The Drone Revolution and Australian Agriculture – Part Two: Case Studies and Practical Benefits

18 April 2017 Geoff Trowbridge, FDI Associate Download PDF

Key Points

  • Drones, remotely piloted aircraft systems or unmanned aerial systems, have evolved rapidly in recent years from military and hobbyist use into business applications across many industry sectors.
  • Unmanned aerial systems can gather more detailed and complete information far more quickly and more cost effectively than satellites, manned aircraft or conventional ground survey methods.
  • Of all Australian industries, overseas demand for clean, agricultural products has never been higher and drones can maintain our competitiveness despite our high costs.
  • Normalised Difference Vegetation Index or NDVI images can differentiate between healthy plants and unhealthy plants which may indicate stress, nutrient deficiency, pests, weeds or other agricultural problems.
  • Agricultural drones can provide farmers with immediate information about soils, plant health, growth rates, fertiliser requirements, weeds, pests and weather damage.

Summary and Introduction

The global professional services company, PricewaterhouseCoopers, has assessed that drones will allow farming to become a highly data-driven industry, which eventually will lead to an increase in productivity and yields. Due to their ease of use and low cost, drones can be used for producing time-series images showing the precise development of crops. Such analysis can reveal production inefficiencies and lead to better crop and pasture management. With those possibilities in mind, it can be assumed that this technology will transform agriculture into a high-tech industry for the first time, with decisions being based on the real-time gathering and processing of data. Thus, agriculture’s prime concern is not the drone’s speed or flexibility, but the type and quality of data it can obtain. It is assessed the industry will primarily push for more sophisticated sensors and cameras. The industry is beginning to benefit from drones that require a minimal level of training and are highly automated.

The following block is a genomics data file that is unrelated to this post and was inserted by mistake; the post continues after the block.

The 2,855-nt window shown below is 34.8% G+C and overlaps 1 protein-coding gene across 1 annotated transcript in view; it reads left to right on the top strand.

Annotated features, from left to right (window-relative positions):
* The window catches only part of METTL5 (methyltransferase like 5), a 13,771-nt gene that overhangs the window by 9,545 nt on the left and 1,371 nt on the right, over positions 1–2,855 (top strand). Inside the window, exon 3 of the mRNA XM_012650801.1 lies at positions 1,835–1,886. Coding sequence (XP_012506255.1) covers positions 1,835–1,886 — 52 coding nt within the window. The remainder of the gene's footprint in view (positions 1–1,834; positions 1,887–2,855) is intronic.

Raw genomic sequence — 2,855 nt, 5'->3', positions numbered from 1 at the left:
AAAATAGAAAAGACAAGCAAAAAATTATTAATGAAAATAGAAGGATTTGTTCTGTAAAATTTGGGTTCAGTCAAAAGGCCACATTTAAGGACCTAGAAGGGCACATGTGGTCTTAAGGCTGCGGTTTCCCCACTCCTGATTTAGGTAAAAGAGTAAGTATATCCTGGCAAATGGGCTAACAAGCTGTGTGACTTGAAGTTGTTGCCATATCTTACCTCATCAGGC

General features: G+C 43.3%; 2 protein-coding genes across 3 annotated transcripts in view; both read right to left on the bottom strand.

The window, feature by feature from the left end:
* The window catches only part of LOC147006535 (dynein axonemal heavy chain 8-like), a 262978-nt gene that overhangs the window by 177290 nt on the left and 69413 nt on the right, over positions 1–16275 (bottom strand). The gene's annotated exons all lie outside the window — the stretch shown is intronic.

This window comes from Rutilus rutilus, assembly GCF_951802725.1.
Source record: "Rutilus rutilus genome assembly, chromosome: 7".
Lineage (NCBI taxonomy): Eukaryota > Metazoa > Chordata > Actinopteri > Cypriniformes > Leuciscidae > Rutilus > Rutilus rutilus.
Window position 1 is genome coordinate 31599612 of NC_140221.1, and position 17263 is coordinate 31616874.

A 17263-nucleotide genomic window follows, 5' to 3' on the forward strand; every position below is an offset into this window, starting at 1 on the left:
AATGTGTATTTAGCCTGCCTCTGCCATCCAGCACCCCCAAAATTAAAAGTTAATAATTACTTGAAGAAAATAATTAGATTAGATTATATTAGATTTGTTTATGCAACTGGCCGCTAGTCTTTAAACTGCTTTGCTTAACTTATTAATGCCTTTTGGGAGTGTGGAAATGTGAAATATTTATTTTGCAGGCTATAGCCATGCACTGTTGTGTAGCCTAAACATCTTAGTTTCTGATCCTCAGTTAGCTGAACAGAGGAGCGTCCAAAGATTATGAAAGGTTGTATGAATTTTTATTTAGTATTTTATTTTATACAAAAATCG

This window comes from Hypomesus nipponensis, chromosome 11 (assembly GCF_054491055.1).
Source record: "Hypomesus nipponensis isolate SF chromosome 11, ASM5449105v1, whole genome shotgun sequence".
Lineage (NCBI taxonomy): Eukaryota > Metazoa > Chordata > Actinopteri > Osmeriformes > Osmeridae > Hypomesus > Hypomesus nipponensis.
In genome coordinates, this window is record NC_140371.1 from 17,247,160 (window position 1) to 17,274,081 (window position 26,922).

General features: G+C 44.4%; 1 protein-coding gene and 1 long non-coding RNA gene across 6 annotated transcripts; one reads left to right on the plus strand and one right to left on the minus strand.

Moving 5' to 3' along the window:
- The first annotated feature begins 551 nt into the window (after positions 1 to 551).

In Part Two of this FDI Associate Paper, Mr Geoff Trowbridge discusses in specific detail the benefits drones can provide to agriculture.


Case Study – The Practical Benefits Drones Bring to Agriculture

Australian Agricultural Economics in Context. Business research provider, IBISWorld puts the value of all Australian Agribusiness in 2016-17 at $260Bn, employing 602,000 people in 174,000 businesses. The Australian Bureau of Agricultural and Resource Economics and Sciences (ABARES) puts the gross value of Australian farm production in 2016–17 at a record $63.8 billion, with livestock production accounting for $31Bn, and crop production $30Bn. Export earnings from farm commodities in 2016-17 are forecast to be around $47.7 billion. Over the past five years, there has been a flood of investment from overseas pension funds, sovereign wealth capital and foreign investors into Australian farming. National account figures show agriculture is now the strongest growing sector of the economy.

Immediacy and Efficiency of Drones. The LandSat program is the longest-running enterprise for acquisition of satellite imagery of the Earth’s surface. Since 1972 remote satellite sensing of the environment by Landsat has provided spatial and spectral resolutions of broad utility especially since 2012 when its products have been available at no cost. LandSat, however, has a major issue of resolution (the level of detail that can be shown in an area). There are other issues of a spectral, temporal and radiometric nature but the key concern is that LandSat has a ‘30-metre’ resolution, which means that two objects, thirty metres long or wide, sitting side by side, can be separated (resolved) on a LandSat image. By payment of a fee, a farmer may get a 10 metre resolution but then it may take 2-3 weeks to receive it. Manned aircraft can provide one metre resolution but the cheapest aircraft, a Robinson R22, costs $580,000 to buy and around $400 per hour to operate. By comparison, drones cost a fraction of this and only cents per hour to operate. Drones can be flown today and the data processed overnight.